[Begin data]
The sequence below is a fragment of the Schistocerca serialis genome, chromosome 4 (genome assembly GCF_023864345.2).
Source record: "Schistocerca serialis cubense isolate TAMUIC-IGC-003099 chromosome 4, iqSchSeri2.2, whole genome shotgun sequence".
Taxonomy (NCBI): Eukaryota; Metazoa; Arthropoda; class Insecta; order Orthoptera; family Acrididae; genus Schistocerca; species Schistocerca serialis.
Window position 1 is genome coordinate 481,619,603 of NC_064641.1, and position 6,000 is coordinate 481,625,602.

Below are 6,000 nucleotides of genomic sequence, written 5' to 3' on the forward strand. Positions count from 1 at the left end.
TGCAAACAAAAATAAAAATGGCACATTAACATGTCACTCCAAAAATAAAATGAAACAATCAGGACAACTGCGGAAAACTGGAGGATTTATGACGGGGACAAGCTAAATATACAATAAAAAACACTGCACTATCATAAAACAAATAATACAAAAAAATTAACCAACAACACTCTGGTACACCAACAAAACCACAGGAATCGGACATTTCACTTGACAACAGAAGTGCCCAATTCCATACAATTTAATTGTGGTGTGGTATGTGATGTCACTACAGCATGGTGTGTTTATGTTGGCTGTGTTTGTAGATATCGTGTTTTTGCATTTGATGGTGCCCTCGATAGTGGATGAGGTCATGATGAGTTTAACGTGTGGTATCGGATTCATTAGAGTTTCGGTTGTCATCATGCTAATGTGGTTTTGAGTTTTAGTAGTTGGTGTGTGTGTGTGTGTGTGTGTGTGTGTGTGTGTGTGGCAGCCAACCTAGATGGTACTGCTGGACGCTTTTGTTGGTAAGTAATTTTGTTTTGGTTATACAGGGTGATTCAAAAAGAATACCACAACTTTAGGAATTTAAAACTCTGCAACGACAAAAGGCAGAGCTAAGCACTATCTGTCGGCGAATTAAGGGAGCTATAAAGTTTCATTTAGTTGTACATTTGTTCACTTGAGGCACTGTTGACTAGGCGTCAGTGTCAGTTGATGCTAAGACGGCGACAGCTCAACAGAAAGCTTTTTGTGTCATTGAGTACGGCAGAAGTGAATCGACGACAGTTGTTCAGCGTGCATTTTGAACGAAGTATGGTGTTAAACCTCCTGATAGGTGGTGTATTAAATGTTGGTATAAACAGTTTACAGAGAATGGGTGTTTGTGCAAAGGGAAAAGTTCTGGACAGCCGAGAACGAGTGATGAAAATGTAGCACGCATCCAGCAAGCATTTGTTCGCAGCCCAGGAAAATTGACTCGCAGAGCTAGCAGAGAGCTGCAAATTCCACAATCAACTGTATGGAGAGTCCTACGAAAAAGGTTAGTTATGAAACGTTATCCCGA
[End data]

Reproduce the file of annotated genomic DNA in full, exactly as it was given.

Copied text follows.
The sequence below is a fragment of the Schistocerca serialis genome, chromosome 4 (genome assembly GCF_023864345.2).
Source record: "Schistocerca serialis cubense isolate TAMUIC-IGC-003099 chromosome 4, iqSchSeri2.2, whole genome shotgun sequence".
Taxonomy (NCBI): Eukaryota; Metazoa; Arthropoda; class Insecta; order Orthoptera; family Acrididae; genus Schistocerca; species Schistocerca serialis.
Window position 1 is genome coordinate 481,619,603 of NC_064641.1, and position 6,000 is coordinate 481,625,602.

Below are 6,000 nucleotides of genomic sequence, written 5' to 3' on the forward strand. Positions count from 1 at the left end.
TGCAAACAAAAATAAAAATGGCACATTAACATGTCACTCCAAAAATAAAATGAAACAATCAGGACAACTGCGGAAAACTGGAGGATTTATGACGGGGACAAGCTAAATATACAATAAAAAACACTGCACTATCATAAAACAAATAATACAAAAAAATTAACCAACAACACTCTGGTACACCAACAAAACCACAGGAATCGGACATTTCACTTGACAACAGAAGTGCCCAATTCCATACAATTTAATTGTGGTGTGGTATGTGATGTCACTACAGCATGGTGTGTTTATGTTGGCTGTGTTTGTAGATATCGTGTTTTTGCATTTGATGGTGCCCTCGATAGTGGATGAGGTCATGATGAGTTTAACGTGTGGTATCGGATTCATTAGAGTTTCGGTTGTCATCATGCTAATGTGGTTTTGAGTTTTAGTAGTTGGTGTGTGTGTGTGTGTGTGTGTGTGTGTGTGTGTGTGGCAGCCAACCTAGATGGTACTGCTGGACGCTTTTGTTGGTAAGTAATTTTGTTTTGGTTATACAGGGTGATTCAAAAAGAATACCACAACTTTAGGAATTTAAAACTCTGCAACGACAAAAGGCAGAGCTAAGCACTATCTGTCGGCGAATTAAGGGAGCTATAAAGTTTCATTTAGTTGTACATTTGTTCACTTGAGGCACTGTTGACTAGGCGTCAGTGTCAGTTGATGCTAAGACGGCGACAGCTCAACAGAAAGCTTTTTGTGTCATTGAGTACGGCAGAAGTGAATCGACGACAGTTGTTCAGCGTGCATTTTGAACGAAGTATGGTGTTAAACCTCCTGATAGGTGGTGTATTAAATGTTGGTATAAACAGTTTACAGAGAATGGGTGTTTGTGCAAAGGGAAAAGTTCTGGACAGCCGAGAACGAGTGATGAAAATGTAGCACGCATCCAGCAAGCATTTGTTCGCAGCCCAGGAAAATTGACTCGCAGAGCTAGCAGAGAGCTGCAAATTCCACAATCAACTGTATGGAGAGTCCTACGAAAAAGGTTAGTTATGAAACGTTATCCCGA